The numbers: The U.S. federal budget deficit narrowed to $87.8 billion in October, down from $165.1 billion in the same month last year, the Treasury Department said Wednesday.
This is the first month of the new fiscal year.
Key details: Government spending rose $406. 4 billion in the month, down from a rise of $489 billion in the same month last year. The largest outlay was for Social Security, followed by $77 billion for national defense and $70 billion for health spending.
Interest on the federal debt jumped to $47.6 billion in October from $18.9 billion in the same month one year ago.
Revenue totaled $318.6 billion in October, up from $283.9 billion in the same month a year ago.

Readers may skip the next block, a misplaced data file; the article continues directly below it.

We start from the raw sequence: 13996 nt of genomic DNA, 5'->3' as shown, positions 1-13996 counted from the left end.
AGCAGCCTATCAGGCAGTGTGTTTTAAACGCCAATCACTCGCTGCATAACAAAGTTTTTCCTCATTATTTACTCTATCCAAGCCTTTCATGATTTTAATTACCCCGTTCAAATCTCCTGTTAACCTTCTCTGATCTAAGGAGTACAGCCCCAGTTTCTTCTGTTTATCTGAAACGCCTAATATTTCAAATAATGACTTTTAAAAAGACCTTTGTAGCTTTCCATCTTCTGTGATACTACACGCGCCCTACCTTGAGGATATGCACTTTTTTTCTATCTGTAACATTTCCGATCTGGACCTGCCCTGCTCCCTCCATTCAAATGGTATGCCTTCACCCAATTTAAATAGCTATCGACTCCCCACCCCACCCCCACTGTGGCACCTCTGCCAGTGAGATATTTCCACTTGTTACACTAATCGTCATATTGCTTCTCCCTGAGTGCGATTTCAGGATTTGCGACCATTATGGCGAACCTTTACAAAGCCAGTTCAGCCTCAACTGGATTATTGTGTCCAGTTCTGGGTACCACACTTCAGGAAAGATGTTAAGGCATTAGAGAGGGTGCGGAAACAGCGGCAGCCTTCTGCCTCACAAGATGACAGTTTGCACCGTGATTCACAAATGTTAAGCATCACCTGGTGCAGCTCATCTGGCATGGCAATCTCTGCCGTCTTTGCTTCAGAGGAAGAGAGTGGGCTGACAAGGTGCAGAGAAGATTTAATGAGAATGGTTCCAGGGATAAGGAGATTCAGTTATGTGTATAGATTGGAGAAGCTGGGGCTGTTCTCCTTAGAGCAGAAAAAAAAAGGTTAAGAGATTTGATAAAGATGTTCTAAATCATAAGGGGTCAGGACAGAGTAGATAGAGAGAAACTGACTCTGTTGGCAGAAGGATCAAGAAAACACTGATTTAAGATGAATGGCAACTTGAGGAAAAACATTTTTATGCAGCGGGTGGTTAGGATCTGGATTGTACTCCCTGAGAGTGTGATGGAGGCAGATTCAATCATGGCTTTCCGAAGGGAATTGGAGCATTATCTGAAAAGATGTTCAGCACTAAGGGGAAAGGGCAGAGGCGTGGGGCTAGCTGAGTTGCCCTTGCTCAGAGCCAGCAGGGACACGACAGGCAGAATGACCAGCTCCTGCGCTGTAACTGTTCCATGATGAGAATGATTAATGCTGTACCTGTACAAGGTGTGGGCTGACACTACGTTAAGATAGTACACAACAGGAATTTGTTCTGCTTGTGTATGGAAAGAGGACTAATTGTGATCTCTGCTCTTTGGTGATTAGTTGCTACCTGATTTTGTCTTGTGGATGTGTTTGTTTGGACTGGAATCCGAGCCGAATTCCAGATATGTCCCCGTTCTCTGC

Big picture: The annual budget deficit narrowed to $1.38 trillion in the fiscal year that ended in September. That’s down from $2.77 trillion in the prior year. Spending was much lower as the pandemic eased.
Economists don’t expect much improvement this fiscal year.
Congress has not passed an actual budget in the past seven fiscal years, said Maya MacGuineas, president of the Committee for a Responsible Federal Budget.
Congress must also increase the federal debt ceiling sometime in the next 13 months.
Market reaction: The yield on the 10-year Treasury note
fell sharply Thursday in the wake of the softer-than-expected consumer price inflation data for October.